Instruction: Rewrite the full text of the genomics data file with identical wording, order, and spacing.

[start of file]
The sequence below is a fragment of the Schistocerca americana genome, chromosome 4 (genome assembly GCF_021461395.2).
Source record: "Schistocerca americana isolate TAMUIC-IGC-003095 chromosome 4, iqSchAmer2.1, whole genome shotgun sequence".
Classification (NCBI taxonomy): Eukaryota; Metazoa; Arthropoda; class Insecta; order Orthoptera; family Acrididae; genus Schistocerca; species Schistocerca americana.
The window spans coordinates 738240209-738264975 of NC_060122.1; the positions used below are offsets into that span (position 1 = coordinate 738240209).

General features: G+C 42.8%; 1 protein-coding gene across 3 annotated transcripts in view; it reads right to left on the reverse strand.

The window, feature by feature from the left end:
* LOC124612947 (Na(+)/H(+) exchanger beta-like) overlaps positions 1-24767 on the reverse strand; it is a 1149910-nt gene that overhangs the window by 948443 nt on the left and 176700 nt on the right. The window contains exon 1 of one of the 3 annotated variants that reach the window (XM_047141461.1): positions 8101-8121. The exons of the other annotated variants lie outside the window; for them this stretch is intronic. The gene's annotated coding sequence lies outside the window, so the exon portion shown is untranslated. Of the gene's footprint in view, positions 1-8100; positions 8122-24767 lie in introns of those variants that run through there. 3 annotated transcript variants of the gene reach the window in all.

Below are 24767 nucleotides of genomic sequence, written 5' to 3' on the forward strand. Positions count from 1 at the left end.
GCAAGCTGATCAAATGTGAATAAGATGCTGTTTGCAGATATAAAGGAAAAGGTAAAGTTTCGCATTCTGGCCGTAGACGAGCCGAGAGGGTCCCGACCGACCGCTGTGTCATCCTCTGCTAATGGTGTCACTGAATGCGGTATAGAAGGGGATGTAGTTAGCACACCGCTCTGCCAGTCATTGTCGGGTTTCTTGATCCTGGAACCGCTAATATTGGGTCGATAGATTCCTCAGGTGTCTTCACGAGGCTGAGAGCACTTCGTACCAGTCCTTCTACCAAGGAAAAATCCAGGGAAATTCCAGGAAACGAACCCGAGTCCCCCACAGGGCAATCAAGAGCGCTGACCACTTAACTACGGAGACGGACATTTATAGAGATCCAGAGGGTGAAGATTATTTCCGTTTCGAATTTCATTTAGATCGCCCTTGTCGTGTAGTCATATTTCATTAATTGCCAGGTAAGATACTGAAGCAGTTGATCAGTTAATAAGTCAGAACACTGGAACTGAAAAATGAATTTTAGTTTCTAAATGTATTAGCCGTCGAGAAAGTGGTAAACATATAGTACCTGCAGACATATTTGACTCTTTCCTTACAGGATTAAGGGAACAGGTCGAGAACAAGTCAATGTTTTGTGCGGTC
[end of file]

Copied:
The sequence below is a fragment of the Schistocerca americana genome, chromosome 4 (genome assembly GCF_021461395.2).
Source record: "Schistocerca americana isolate TAMUIC-IGC-003095 chromosome 4, iqSchAmer2.1, whole genome shotgun sequence".
Classification (NCBI taxonomy): Eukaryota; Metazoa; Arthropoda; class Insecta; order Orthoptera; family Acrididae; genus Schistocerca; species Schistocerca americana.
The window spans coordinates 738240209-738264975 of NC_060122.1; the positions used below are offsets into that span (position 1 = coordinate 738240209).

General features: G+C 42.8%; 1 protein-coding gene across 3 annotated transcripts in view; it reads right to left on the reverse strand.

The window, feature by feature from the left end:
* LOC124612947 (Na(+)/H(+) exchanger beta-like) overlaps positions 1-24767 on the reverse strand; it is a 1149910-nt gene that overhangs the window by 948443 nt on the left and 176700 nt on the right. The window contains exon 1 of one of the 3 annotated variants that reach the window (XM_047141461.1): positions 8101-8121. The exons of the other annotated variants lie outside the window; for them this stretch is intronic. The gene's annotated coding sequence lies outside the window, so the exon portion shown is untranslated. Of the gene's footprint in view, positions 1-8100; positions 8122-24767 lie in introns of those variants that run through there. 3 annotated transcript variants of the gene reach the window in all.

Below are 24767 nucleotides of genomic sequence, written 5' to 3' on the forward strand. Positions count from 1 at the left end.
GCAAGCTGATCAAATGTGAATAAGATGCTGTTTGCAGATATAAAGGAAAAGGTAAAGTTTCGCATTCTGGCCGTAGACGAGCCGAGAGGGTCCCGACCGACCGCTGTGTCATCCTCTGCTAATGGTGTCACTGAATGCGGTATAGAAGGGGATGTAGTTAGCACACCGCTCTGCCAGTCATTGTCGGGTTTCTTGATCCTGGAACCGCTAATATTGGGTCGATAGATTCCTCAGGTGTCTTCACGAGGCTGAGAGCACTTCGTACCAGTCCTTCTACCAAGGAAAAATCCAGGGAAATTCCAGGAAACGAACCCGAGTCCCCCACAGGGCAATCAAGAGCGCTGACCACTTAACTACGGAGACGGACATTTATAGAGATCCAGAGGGTGAAGATTATTTCCGTTTCGAATTTCATTTAGATCGCCCTTGTCGTGTAGTCATATTTCATTAATTGCCAGGTAAGATACTGAAGCAGTTGATCAGTTAATAAGTCAGAACACTGGAACTGAAAAATGAATTTTAGTTTCTAAATGTATTAGCCGTCGAGAAAGTGGTAAACATATAGTACCTGCAGACATATTTGACTCTTTCCTTACAGGATTAAGGGAACAGGTCGAGAACAAGTCAATGTTTTGTGCGGTC